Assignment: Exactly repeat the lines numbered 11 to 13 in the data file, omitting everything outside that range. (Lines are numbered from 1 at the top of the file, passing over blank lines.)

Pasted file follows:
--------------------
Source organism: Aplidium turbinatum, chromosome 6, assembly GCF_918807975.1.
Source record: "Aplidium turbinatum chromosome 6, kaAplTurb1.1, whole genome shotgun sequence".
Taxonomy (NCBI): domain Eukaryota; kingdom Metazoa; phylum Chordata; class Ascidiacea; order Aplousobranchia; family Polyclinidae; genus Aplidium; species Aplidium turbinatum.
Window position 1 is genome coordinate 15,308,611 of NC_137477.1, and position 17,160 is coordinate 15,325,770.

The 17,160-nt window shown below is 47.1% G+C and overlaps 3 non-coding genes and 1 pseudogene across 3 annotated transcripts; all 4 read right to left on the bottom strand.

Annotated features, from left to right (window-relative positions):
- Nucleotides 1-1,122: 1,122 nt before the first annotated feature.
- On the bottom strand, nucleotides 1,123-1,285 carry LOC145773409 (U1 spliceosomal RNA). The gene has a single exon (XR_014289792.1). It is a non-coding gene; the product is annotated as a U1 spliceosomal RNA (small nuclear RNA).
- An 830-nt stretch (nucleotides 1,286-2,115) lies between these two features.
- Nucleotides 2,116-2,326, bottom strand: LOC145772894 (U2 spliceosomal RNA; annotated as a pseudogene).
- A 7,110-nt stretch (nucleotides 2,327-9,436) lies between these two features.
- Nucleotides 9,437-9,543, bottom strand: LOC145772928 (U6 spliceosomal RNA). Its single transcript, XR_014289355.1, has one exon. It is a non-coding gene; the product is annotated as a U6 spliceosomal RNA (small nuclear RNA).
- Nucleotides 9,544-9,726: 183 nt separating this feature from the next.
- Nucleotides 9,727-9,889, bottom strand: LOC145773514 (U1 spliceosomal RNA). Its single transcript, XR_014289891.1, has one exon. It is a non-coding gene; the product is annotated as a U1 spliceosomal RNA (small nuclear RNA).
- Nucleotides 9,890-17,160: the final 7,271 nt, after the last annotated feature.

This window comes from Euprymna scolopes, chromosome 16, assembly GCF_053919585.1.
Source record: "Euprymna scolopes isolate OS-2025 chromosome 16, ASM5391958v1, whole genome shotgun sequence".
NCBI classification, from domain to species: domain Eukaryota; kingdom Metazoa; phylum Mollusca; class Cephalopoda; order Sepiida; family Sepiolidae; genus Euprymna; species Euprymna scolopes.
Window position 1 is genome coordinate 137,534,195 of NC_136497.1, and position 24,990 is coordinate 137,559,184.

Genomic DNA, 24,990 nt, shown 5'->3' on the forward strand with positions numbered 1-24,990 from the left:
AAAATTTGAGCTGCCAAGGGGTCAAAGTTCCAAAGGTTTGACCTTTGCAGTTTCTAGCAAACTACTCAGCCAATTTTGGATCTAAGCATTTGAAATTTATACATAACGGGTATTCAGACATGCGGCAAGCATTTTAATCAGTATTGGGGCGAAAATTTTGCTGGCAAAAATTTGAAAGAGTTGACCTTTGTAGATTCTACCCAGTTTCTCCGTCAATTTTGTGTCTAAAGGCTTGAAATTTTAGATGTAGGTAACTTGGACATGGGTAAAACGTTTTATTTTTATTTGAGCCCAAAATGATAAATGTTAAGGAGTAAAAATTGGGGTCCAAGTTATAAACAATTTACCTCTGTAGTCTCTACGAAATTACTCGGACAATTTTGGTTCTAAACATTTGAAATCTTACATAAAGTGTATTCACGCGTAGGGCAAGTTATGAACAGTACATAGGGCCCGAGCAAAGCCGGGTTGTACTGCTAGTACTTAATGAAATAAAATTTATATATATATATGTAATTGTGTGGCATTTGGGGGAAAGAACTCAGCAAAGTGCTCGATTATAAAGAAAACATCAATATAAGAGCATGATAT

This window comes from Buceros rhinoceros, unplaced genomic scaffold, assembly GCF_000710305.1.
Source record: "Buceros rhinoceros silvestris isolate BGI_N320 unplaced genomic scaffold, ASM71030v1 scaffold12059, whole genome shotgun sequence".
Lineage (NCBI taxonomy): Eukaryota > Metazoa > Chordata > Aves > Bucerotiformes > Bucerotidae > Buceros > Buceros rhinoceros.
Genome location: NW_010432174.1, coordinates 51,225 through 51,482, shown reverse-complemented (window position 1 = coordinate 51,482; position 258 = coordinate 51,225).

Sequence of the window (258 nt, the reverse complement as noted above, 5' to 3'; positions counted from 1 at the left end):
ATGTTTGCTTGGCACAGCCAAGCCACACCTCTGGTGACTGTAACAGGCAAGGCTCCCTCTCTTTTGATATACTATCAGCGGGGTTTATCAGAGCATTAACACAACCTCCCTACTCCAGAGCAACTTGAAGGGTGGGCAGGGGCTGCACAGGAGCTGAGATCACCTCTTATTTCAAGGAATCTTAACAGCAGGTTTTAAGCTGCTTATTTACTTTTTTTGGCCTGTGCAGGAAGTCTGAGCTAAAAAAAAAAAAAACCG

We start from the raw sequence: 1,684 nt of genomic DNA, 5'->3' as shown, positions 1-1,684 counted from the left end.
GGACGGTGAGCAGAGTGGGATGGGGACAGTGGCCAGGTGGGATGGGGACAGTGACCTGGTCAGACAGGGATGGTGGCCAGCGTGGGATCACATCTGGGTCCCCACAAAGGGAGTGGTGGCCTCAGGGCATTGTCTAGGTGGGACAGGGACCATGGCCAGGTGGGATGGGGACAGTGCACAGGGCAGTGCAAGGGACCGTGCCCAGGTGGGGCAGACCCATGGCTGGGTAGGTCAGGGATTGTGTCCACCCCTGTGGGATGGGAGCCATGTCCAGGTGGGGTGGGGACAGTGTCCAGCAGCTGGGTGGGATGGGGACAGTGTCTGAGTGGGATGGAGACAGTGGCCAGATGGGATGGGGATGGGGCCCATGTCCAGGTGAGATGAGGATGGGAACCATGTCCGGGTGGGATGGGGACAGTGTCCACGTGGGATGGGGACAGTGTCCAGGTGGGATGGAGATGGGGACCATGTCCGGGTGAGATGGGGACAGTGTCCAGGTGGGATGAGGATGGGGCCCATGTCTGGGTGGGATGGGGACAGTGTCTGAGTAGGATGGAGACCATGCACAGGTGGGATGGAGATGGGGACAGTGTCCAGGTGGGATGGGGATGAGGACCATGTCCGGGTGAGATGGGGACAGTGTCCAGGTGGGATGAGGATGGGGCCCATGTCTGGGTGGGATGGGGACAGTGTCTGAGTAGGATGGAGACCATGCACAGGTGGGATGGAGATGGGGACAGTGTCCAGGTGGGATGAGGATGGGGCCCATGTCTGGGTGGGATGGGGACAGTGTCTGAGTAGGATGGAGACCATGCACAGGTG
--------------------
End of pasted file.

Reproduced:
- A 7,110-nt stretch (nucleotides 2,327-9,436) lies between these two features.
- Nucleotides 9,437-9,543, bottom strand: LOC145772928 (U6 spliceosomal RNA). Its single transcript, XR_014289355.1, has one exon. It is a non-coding gene; the product is annotated as a U6 spliceosomal RNA (small nuclear RNA).
- Nucleotides 9,544-9,726: 183 nt separating this feature from the next.